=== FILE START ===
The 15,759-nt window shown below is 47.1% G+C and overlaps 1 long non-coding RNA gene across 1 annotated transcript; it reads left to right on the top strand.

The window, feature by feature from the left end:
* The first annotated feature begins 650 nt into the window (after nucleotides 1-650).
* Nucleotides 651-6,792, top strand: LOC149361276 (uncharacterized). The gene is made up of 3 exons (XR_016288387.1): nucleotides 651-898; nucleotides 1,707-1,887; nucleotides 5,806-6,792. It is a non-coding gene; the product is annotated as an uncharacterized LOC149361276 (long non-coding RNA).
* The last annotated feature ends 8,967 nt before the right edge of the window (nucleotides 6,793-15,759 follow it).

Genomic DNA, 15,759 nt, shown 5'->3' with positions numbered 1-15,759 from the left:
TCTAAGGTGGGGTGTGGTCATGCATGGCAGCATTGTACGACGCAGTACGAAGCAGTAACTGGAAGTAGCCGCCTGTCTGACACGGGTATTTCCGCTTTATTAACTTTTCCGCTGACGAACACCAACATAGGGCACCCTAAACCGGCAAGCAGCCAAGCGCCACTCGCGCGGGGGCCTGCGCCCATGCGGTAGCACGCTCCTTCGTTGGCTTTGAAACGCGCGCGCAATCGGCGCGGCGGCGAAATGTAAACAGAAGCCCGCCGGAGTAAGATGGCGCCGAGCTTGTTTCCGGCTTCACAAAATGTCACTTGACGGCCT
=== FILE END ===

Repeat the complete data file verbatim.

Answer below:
The 15,759-nt window shown below is 47.1% G+C and overlaps 1 long non-coding RNA gene across 1 annotated transcript; it reads left to right on the top strand.

The window, feature by feature from the left end:
* The first annotated feature begins 650 nt into the window (after nucleotides 1-650).
* Nucleotides 651-6,792, top strand: LOC149361276 (uncharacterized). The gene is made up of 3 exons (XR_016288387.1): nucleotides 651-898; nucleotides 1,707-1,887; nucleotides 5,806-6,792. It is a non-coding gene; the product is annotated as an uncharacterized LOC149361276 (long non-coding RNA).
* The last annotated feature ends 8,967 nt before the right edge of the window (nucleotides 6,793-15,759 follow it).

Genomic DNA, 15,759 nt, shown 5'->3' with positions numbered 1-15,759 from the left:
TCTAAGGTGGGGTGTGGTCATGCATGGCAGCATTGTACGACGCAGTACGAAGCAGTAACTGGAAGTAGCCGCCTGTCTGACACGGGTATTTCCGCTTTATTAACTTTTCCGCTGACGAACACCAACATAGGGCACCCTAAACCGGCAAGCAGCCAAGCGCCACTCGCGCGGGGGCCTGCGCCCATGCGGTAGCACGCTCCTTCGTTGGCTTTGAAACGCGCGCGCAATCGGCGCGGCGGCGAAATGTAAACAGAAGCCCGCCGGAGTAAGATGGCGCCGAGCTTGTTTCCGGCTTCACAAAATGTCACTTGACGGCCT